Comics can relax about at least one point: The manual bars agents from “friending” a taxpayer to gain access to data. But that’s not true of a memo the U.S. Citizenship and Immigration Services wrote for investigators at the Office of Fraud Detection and National Security trying to spot immigration fraud. “Many of these people accept cyber-friends that they don’t even know,” the memo notes. “This provides an excellent vantage point for FDNS to observe the daily life of beneficiaries and petitioners who are suspected of fraudulent activities.”
Enemies or criminals. Last September, someone with a gripe against Kevin Jolly gained access to the Lake Forest, Calif., lawyer’s Facebook page and launched a damaging attack. Jolly, 47, says the person downloaded his profile photo to create a fake page in his name and established contact with his Facebook friends. The perpetrator then inserted pornographic language into the fake profile and sent vulgar sexual messages daily to Jolly’s friends, family, and business colleagues.
Although Jolly reported the fake profile promptly, it took almost a month and several e-mails from Jolly for Facebook to remove it. “I can’t believe how long it took them to resolve this,” he says. “And even in a situation like mine, where someone is being personally and professionally destroyed by something abusive on Facebook, the only way they’ll communicate with you is through e-mail. Never once could I speak to a human being there.”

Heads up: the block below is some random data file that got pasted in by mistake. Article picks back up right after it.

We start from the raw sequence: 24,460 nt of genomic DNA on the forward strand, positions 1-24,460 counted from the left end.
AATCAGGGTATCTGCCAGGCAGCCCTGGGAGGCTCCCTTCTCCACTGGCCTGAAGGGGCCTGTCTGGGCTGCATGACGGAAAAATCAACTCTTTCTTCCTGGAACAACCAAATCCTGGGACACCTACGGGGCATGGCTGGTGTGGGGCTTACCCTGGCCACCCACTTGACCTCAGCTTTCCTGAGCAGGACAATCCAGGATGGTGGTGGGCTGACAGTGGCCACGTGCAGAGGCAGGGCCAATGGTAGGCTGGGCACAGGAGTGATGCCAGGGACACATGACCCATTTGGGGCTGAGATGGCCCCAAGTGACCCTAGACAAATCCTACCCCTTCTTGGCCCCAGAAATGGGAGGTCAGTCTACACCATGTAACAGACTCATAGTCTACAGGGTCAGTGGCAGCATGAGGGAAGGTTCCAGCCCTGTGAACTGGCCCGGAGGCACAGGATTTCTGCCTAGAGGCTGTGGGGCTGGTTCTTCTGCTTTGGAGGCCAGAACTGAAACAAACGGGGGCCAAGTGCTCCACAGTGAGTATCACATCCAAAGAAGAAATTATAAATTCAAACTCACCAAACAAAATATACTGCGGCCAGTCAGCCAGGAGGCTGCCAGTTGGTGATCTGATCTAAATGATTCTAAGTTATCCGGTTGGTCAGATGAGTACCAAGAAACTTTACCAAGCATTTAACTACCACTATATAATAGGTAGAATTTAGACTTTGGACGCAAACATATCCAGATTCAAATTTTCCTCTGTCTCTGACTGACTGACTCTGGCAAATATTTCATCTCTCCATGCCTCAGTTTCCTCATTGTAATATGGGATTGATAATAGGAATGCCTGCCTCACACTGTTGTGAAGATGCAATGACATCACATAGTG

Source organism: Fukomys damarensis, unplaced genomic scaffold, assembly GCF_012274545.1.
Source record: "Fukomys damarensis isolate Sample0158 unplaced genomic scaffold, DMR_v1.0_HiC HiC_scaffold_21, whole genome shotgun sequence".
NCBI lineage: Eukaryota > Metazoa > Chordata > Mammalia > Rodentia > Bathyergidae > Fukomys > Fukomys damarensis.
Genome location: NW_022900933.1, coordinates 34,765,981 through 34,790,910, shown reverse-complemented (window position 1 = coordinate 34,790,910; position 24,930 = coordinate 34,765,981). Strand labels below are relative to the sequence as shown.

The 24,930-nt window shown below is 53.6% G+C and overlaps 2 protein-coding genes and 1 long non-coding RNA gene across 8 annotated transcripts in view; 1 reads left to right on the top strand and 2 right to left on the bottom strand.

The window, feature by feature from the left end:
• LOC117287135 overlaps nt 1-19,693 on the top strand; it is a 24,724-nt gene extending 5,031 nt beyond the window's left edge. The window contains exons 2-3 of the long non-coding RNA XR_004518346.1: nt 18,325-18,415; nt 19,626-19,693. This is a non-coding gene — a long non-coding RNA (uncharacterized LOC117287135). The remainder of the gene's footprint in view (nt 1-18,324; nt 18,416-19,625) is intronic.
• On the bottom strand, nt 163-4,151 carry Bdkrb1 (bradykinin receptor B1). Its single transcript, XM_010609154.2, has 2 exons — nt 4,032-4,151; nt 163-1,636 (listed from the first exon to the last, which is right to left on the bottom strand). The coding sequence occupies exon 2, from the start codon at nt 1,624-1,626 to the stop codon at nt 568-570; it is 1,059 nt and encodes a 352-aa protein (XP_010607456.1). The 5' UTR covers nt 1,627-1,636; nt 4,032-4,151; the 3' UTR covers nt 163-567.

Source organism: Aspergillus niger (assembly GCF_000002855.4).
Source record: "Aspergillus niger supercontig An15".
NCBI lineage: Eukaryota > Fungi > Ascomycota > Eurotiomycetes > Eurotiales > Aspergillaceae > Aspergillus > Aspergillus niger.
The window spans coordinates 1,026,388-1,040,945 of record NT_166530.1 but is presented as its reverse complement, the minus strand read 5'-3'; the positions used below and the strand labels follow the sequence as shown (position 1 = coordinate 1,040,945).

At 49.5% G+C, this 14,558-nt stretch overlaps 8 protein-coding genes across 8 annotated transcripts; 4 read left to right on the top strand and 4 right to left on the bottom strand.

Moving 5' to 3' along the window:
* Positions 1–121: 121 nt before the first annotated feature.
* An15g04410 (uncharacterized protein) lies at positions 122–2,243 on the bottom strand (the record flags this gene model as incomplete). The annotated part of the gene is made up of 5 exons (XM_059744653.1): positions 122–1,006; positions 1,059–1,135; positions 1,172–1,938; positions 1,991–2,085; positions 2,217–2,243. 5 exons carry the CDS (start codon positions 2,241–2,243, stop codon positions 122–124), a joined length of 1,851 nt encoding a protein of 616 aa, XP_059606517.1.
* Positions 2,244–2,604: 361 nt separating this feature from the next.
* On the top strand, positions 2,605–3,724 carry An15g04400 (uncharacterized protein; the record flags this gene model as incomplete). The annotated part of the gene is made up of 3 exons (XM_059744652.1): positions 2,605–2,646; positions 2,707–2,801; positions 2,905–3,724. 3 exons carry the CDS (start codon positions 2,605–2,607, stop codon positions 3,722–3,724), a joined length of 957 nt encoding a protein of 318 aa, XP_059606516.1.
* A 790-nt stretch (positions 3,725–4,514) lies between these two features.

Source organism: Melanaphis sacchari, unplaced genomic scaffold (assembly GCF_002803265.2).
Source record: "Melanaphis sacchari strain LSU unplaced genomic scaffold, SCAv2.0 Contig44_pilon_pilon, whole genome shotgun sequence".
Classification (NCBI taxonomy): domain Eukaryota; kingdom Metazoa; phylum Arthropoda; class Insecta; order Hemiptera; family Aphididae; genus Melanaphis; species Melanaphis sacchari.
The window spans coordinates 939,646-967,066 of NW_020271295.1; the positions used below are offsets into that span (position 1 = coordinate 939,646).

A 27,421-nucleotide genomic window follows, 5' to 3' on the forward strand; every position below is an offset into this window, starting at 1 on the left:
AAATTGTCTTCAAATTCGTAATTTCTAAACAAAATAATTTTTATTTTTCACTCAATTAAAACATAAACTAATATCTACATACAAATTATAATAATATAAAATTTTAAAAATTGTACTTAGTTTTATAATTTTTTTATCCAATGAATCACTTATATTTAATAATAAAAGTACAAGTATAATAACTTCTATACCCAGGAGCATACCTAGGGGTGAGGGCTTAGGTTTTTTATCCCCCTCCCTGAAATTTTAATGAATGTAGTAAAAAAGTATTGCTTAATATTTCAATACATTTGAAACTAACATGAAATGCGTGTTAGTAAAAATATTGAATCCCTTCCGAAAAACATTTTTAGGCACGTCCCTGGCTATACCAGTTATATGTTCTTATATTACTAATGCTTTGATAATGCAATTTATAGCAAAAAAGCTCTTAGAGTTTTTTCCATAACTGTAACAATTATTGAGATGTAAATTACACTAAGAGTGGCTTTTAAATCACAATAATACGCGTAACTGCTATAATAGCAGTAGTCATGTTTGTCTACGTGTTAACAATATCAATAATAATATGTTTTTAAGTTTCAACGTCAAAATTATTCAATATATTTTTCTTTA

Contrast that with the case last year when a security flaw let outsiders grab more than a dozen of Mark Zuckerberg's private photos and post them on Imgur, a photo-sharing site. That flaw was fixed in a day. Facebook says that by making users resort to online tools to access customer service, the company can process many more inquiries than it could through a telephone call center.
Even your own Facebook friends can occasionally be a risk. Our survey projects that something like 20 million U.S. Facebook users aren’t fully comfortable with all their friends in matters of personal security, either because they don’t know some of them very well—or because they know them quite well enough to understand how poor their judgment really is.